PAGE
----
Renault has opened talks with its current engine partner to try and sort out a long-term extension of its deal that could boost efforts to bring a French driver back on to the Formula 1 grid.
The Enstone-based outfit has a firm deal with Renault Sport until the end of 2013, and the team is interested in extending that partnership for when F1 switches to the new V6 power units the year after.
Team principal Eric Boullier says that talks have begun with Renault about longer term plans, and admits they could play a part in efforts to boost the French presence in F1 – through both having a driver and a home race.
Boullier has been part of early discussions with French political representatives about trying to find ways to secure the return of the French GP.
Sources have also revealed that the outfit is giving serious consideration to handing Romain Grosjean another F1 chance later this year if he continues to impress in GP2 and Nick Heidfeld does not deliver stronger results.
Speaking in the wake of reports suggesting Renault could switch to Cosworth in 2012, Boullier said: "Those are new rumors from the paddock that I can kill now if you want – our contract with Renault is ending at the end of 2013. We have already started the discussions about extending it, and now we have to negotiate.
"But the situation today is different [from recent years]. Renault today is an engine supplier and, even if historically we have a very good relationship and a good technical partnership, because some of the technology that Renault is selling to the customer is ours, the discussion today is different.
"We are part of this group of four teams, and we would like to put back in the right place the technology where it should be. We are not an engine supplier, we are a chassis maker.
"Plus, on top of this, we have some sponsorship with Renault and Total, which is a French involvement. The intention in France is to bring F1 back to France. So it is very complex, but I am trying to make everybody happy. Me first, but also our partners, to also make sure that we can keep commercial relationships."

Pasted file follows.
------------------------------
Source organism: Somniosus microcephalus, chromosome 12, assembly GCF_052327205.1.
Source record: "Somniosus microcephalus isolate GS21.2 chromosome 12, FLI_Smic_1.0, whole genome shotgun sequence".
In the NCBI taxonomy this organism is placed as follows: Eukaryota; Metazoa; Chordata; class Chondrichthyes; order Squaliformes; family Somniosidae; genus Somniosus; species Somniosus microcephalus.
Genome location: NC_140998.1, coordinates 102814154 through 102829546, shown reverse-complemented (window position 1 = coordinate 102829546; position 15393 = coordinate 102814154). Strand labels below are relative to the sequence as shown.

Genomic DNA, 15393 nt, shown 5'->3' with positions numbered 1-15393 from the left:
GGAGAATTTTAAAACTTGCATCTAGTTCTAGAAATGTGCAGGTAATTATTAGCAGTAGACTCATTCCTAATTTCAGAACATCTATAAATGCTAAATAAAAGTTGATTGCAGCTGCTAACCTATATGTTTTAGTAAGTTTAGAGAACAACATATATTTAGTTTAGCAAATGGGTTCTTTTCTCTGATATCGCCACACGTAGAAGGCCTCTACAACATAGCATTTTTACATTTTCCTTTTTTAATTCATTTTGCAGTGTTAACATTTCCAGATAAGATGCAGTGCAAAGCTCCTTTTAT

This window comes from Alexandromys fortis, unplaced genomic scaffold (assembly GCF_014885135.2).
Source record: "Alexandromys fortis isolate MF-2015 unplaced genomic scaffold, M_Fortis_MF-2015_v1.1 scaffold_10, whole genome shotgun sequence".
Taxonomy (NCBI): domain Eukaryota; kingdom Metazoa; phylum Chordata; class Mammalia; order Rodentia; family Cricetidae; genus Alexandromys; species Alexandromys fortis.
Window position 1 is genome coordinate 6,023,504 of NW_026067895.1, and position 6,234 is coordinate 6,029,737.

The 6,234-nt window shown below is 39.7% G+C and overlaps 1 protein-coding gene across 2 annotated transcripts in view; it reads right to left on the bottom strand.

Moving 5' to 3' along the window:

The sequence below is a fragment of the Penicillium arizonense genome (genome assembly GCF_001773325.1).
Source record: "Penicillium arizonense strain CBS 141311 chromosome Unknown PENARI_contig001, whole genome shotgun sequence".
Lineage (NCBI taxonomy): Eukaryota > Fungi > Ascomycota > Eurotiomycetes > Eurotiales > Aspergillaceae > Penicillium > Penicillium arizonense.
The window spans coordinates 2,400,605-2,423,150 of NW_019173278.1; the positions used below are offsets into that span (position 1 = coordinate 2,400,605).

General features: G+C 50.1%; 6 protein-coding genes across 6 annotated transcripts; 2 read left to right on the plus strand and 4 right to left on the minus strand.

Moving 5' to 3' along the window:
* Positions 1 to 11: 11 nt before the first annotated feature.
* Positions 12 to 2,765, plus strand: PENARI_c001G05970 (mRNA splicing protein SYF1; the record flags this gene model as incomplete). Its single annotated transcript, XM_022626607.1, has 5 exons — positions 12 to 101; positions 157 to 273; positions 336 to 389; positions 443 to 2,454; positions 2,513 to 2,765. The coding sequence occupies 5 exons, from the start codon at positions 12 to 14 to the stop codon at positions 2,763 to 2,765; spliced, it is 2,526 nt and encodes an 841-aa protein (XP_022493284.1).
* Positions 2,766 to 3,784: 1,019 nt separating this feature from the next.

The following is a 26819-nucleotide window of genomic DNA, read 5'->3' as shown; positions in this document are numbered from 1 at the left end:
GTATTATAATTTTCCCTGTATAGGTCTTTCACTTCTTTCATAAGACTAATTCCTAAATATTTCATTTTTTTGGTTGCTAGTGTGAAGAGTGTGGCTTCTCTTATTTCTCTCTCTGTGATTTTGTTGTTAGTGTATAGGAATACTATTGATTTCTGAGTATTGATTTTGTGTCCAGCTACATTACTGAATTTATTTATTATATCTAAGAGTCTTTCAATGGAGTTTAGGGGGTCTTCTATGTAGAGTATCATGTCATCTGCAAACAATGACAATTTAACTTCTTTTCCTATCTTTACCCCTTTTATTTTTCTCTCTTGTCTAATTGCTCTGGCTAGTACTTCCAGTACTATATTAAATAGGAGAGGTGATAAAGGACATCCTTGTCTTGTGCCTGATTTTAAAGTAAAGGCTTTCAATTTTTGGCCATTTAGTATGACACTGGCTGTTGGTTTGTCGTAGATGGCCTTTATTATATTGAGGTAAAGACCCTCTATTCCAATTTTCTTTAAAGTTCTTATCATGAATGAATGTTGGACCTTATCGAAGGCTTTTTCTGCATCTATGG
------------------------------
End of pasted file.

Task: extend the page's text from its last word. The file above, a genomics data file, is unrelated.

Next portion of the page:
Boullier has said he is also keen to secure guarantees from Renault Sport that its decision to expand its supply to four teams next year – thanks to linking up with Williams as well as Red Bull Racing and Team Lotus – does not dilute its efforts.
"Obviously, you may have concerns when they are getting bigger in supplying another team," he said. "Maybe they get their energy diluted, with their resources. This is a concern we can have and we have raised this and we will be raising it."
Despite Boullier's push to forge closer links with Renault in the future, Williams is equally trying hard to make the most of its new partnership.
With Renault Sport's managing director Jean-Francois Caubet recently suggesting that the company would need to pick one or two preferred partners from 2014, Williams is well aware of the opportunities it has.
Williams chairman Adam Parr said: "I think from a technology point of view Renault is scrupulous in providing the same kit to everybody. And even if we were beneficiaries, that equity between teams is so important. I would never want preference.
"But in terms of how we develop the commercial relationship, as I said, the advantage we have is that we are not in F1 promoting another car brand. And I kind of feel that Williams-Renault, because of the history, is actually almost synonymous with Renault in Formula 1 in a way. I'm not being derogatory but I don't think that's quite true of Red Bull-Renault. Red Bull is Red Bull.
"They have a fantastic engine in the back and clearly a Renault presence, but it's perhaps not achieving the marketing impact that it might, so we would love to be part of that."